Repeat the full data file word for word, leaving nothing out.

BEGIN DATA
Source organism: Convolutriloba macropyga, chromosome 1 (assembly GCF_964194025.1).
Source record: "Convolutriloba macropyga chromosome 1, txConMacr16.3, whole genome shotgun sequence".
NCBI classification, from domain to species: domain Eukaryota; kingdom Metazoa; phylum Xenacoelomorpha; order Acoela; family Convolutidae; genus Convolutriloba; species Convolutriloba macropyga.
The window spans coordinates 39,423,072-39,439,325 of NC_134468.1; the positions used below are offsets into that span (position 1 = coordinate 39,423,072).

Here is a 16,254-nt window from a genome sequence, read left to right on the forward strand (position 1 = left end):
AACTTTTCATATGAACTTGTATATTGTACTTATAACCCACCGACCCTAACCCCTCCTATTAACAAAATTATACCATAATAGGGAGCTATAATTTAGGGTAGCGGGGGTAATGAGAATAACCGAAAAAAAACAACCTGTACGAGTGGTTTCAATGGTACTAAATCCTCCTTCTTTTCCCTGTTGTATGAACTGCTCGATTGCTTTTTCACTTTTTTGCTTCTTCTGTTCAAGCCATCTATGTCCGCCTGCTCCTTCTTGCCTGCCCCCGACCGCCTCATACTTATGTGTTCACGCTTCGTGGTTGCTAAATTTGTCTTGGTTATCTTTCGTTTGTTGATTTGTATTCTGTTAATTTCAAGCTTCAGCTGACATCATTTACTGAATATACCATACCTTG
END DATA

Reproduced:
Source organism: Convolutriloba macropyga, chromosome 1 (assembly GCF_964194025.1).
Source record: "Convolutriloba macropyga chromosome 1, txConMacr16.3, whole genome shotgun sequence".
NCBI classification, from domain to species: domain Eukaryota; kingdom Metazoa; phylum Xenacoelomorpha; order Acoela; family Convolutidae; genus Convolutriloba; species Convolutriloba macropyga.
The window spans coordinates 39,423,072-39,439,325 of NC_134468.1; the positions used below are offsets into that span (position 1 = coordinate 39,423,072).

Here is a 16,254-nt window from a genome sequence, read left to right on the forward strand (position 1 = left end):
AACTTTTCATATGAACTTGTATATTGTACTTATAACCCACCGACCCTAACCCCTCCTATTAACAAAATTATACCATAATAGGGAGCTATAATTTAGGGTAGCGGGGGTAATGAGAATAACCGAAAAAAAACAACCTGTACGAGTGGTTTCAATGGTACTAAATCCTCCTTCTTTTCCCTGTTGTATGAACTGCTCGATTGCTTTTTCACTTTTTTGCTTCTTCTGTTCAAGCCATCTATGTCCGCCTGCTCCTTCTTGCCTGCCCCCGACCGCCTCATACTTATGTGTTCACGCTTCGTGGTTGCTAAATTTGTCTTGGTTATCTTTCGTTTGTTGATTTGTATTCTGTTAATTTCAAGCTTCAGCTGACATCATTTACTGAATATACCATACCTTG